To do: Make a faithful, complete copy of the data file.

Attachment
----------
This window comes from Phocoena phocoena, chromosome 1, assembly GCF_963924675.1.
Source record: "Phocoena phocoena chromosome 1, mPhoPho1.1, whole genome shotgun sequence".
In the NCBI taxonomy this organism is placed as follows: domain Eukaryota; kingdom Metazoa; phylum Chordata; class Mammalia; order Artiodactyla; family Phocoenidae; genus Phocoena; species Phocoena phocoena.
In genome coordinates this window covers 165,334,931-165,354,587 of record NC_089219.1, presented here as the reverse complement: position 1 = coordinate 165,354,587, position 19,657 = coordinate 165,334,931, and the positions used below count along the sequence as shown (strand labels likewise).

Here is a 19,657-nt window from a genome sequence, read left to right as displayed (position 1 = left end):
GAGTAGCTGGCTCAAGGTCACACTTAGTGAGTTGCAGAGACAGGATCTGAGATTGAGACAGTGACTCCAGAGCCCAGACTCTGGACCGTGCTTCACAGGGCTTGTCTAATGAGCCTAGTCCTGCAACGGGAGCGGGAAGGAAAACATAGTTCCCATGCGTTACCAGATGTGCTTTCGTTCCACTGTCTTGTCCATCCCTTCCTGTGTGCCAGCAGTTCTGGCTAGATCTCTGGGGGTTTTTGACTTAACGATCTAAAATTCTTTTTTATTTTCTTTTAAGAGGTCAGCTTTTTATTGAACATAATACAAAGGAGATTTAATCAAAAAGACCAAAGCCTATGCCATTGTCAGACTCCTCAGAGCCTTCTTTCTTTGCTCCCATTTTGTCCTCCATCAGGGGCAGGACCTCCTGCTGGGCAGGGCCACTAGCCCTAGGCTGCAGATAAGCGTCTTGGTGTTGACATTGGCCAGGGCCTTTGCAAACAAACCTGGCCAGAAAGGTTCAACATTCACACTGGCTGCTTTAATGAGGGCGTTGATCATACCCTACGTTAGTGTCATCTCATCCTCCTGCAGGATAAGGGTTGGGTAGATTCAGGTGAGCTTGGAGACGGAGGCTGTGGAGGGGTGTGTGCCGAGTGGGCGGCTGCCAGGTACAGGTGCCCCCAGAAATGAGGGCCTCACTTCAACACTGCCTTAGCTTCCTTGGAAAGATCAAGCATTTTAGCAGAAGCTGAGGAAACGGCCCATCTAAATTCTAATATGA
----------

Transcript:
This window comes from Phocoena phocoena, chromosome 1, assembly GCF_963924675.1.
Source record: "Phocoena phocoena chromosome 1, mPhoPho1.1, whole genome shotgun sequence".
In the NCBI taxonomy this organism is placed as follows: domain Eukaryota; kingdom Metazoa; phylum Chordata; class Mammalia; order Artiodactyla; family Phocoenidae; genus Phocoena; species Phocoena phocoena.
In genome coordinates this window covers 165,334,931-165,354,587 of record NC_089219.1, presented here as the reverse complement: position 1 = coordinate 165,354,587, position 19,657 = coordinate 165,334,931, and the positions used below count along the sequence as shown (strand labels likewise).

Here is a 19,657-nt window from a genome sequence, read left to right as displayed (position 1 = left end):
GAGTAGCTGGCTCAAGGTCACACTTAGTGAGTTGCAGAGACAGGATCTGAGATTGAGACAGTGACTCCAGAGCCCAGACTCTGGACCGTGCTTCACAGGGCTTGTCTAATGAGCCTAGTCCTGCAACGGGAGCGGGAAGGAAAACATAGTTCCCATGCGTTACCAGATGTGCTTTCGTTCCACTGTCTTGTCCATCCCTTCCTGTGTGCCAGCAGTTCTGGCTAGATCTCTGGGGGTTTTTGACTTAACGATCTAAAATTCTTTTTTATTTTCTTTTAAGAGGTCAGCTTTTTATTGAACATAATACAAAGGAGATTTAATCAAAAAGACCAAAGCCTATGCCATTGTCAGACTCCTCAGAGCCTTCTTTCTTTGCTCCCATTTTGTCCTCCATCAGGGGCAGGACCTCCTGCTGGGCAGGGCCACTAGCCCTAGGCTGCAGATAAGCGTCTTGGTGTTGACATTGGCCAGGGCCTTTGCAAACAAACCTGGCCAGAAAGGTTCAACATTCACACTGGCTGCTTTAATGAGGGCGTTGATCATACCCTACGTTAGTGTCATCTCATCCTCCTGCAGGATAAGGGTTGGGTAGATTCAGGTGAGCTTGGAGACGGAGGCTGTGGAGGGGTGTGTGCCGAGTGGGCGGCTGCCAGGTACAGGTGCCCCCAGAAATGAGGGCCTCACTTCAACACTGCCTTAGCTTCCTTGGAAAGATCAAGCATTTTAGCAGAAGCTGAGGAAACGGCCCATCTAAATTCTAATATGA